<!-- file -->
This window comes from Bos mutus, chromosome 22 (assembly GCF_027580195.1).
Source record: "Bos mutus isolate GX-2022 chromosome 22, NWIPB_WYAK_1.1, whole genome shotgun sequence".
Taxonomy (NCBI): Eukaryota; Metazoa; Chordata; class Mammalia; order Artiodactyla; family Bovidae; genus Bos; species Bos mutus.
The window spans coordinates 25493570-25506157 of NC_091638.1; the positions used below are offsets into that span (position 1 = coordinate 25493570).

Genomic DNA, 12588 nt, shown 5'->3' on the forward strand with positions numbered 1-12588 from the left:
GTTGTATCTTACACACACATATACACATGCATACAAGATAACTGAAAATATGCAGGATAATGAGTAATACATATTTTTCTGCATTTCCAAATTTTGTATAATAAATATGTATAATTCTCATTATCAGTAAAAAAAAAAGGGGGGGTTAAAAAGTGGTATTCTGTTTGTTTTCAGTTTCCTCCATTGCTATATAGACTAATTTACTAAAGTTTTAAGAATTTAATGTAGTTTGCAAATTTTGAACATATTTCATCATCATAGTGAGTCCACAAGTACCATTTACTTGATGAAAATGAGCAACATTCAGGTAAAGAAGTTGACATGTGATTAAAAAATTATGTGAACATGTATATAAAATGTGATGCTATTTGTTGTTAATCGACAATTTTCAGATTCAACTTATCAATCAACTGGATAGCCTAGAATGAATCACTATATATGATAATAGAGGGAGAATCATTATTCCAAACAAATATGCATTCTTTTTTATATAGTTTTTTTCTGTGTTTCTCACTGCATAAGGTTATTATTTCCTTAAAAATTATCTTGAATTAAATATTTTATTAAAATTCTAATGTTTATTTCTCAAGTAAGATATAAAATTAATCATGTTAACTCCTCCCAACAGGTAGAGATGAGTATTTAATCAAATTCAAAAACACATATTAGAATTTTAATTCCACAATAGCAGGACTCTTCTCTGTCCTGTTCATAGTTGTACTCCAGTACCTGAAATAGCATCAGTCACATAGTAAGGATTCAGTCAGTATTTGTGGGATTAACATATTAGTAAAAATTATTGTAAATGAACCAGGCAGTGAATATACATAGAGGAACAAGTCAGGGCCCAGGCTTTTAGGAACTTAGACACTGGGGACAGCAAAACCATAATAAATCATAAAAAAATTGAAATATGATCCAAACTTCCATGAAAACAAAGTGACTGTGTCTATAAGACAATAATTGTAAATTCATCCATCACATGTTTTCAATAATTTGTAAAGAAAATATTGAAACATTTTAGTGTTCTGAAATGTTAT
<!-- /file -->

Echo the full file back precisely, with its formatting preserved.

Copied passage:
This window comes from Bos mutus, chromosome 22 (assembly GCF_027580195.1).
Source record: "Bos mutus isolate GX-2022 chromosome 22, NWIPB_WYAK_1.1, whole genome shotgun sequence".
Taxonomy (NCBI): Eukaryota; Metazoa; Chordata; class Mammalia; order Artiodactyla; family Bovidae; genus Bos; species Bos mutus.
The window spans coordinates 25493570-25506157 of NC_091638.1; the positions used below are offsets into that span (position 1 = coordinate 25493570).

Genomic DNA, 12588 nt, shown 5'->3' on the forward strand with positions numbered 1-12588 from the left:
GTTGTATCTTACACACACATATACACATGCATACAAGATAACTGAAAATATGCAGGATAATGAGTAATACATATTTTTCTGCATTTCCAAATTTTGTATAATAAATATGTATAATTCTCATTATCAGTAAAAAAAAAAGGGGGGGTTAAAAAGTGGTATTCTGTTTGTTTTCAGTTTCCTCCATTGCTATATAGACTAATTTACTAAAGTTTTAAGAATTTAATGTAGTTTGCAAATTTTGAACATATTTCATCATCATAGTGAGTCCACAAGTACCATTTACTTGATGAAAATGAGCAACATTCAGGTAAAGAAGTTGACATGTGATTAAAAAATTATGTGAACATGTATATAAAATGTGATGCTATTTGTTGTTAATCGACAATTTTCAGATTCAACTTATCAATCAACTGGATAGCCTAGAATGAATCACTATATATGATAATAGAGGGAGAATCATTATTCCAAACAAATATGCATTCTTTTTTATATAGTTTTTTTCTGTGTTTCTCACTGCATAAGGTTATTATTTCCTTAAAAATTATCTTGAATTAAATATTTTATTAAAATTCTAATGTTTATTTCTCAAGTAAGATATAAAATTAATCATGTTAACTCCTCCCAACAGGTAGAGATGAGTATTTAATCAAATTCAAAAACACATATTAGAATTTTAATTCCACAATAGCAGGACTCTTCTCTGTCCTGTTCATAGTTGTACTCCAGTACCTGAAATAGCATCAGTCACATAGTAAGGATTCAGTCAGTATTTGTGGGATTAACATATTAGTAAAAATTATTGTAAATGAACCAGGCAGTGAATATACATAGAGGAACAAGTCAGGGCCCAGGCTTTTAGGAACTTAGACACTGGGGACAGCAAAACCATAATAAATCATAAAAAAATTGAAATATGATCCAAACTTCCATGAAAACAAAGTGACTGTGTCTATAAGACAATAATTGTAAATTCATCCATCACATGTTTTCAATAATTTGTAAAGAAAATATTGAAACATTTTAGTGTTCTGAAATGTTAT